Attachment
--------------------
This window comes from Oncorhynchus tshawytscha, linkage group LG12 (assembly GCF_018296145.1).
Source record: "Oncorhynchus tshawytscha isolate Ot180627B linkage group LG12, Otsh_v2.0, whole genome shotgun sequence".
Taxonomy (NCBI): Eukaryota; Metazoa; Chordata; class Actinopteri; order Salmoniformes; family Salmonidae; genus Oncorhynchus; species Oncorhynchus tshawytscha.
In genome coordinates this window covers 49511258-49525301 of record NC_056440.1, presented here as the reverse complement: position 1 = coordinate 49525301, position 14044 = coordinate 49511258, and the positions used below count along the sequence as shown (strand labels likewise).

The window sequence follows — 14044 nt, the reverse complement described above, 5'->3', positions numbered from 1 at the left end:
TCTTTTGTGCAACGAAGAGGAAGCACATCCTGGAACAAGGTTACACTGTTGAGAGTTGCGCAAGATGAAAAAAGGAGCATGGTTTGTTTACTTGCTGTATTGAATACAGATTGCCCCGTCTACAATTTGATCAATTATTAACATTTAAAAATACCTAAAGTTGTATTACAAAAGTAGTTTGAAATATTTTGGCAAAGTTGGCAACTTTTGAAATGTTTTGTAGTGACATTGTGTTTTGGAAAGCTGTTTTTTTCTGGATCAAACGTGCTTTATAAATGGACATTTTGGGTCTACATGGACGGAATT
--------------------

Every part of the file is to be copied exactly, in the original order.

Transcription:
This window comes from Oncorhynchus tshawytscha, linkage group LG12 (assembly GCF_018296145.1).
Source record: "Oncorhynchus tshawytscha isolate Ot180627B linkage group LG12, Otsh_v2.0, whole genome shotgun sequence".
Taxonomy (NCBI): Eukaryota; Metazoa; Chordata; class Actinopteri; order Salmoniformes; family Salmonidae; genus Oncorhynchus; species Oncorhynchus tshawytscha.
In genome coordinates this window covers 49511258-49525301 of record NC_056440.1, presented here as the reverse complement: position 1 = coordinate 49525301, position 14044 = coordinate 49511258, and the positions used below count along the sequence as shown (strand labels likewise).

The window sequence follows — 14044 nt, the reverse complement described above, 5'->3', positions numbered from 1 at the left end:
TCTTTTGTGCAACGAAGAGGAAGCACATCCTGGAACAAGGTTACACTGTTGAGAGTTGCGCAAGATGAAAAAAGGAGCATGGTTTGTTTACTTGCTGTATTGAATACAGATTGCCCCGTCTACAATTTGATCAATTATTAACATTTAAAAATACCTAAAGTTGTATTACAAAAGTAGTTTGAAATATTTTGGCAAAGTTGGCAACTTTTGAAATGTTTTGTAGTGACATTGTGTTTTGGAAAGCTGTTTTTTTCTGGATCAAACGTGCTTTATAAATGGACATTTTGGGTCTACATGGACGGAATT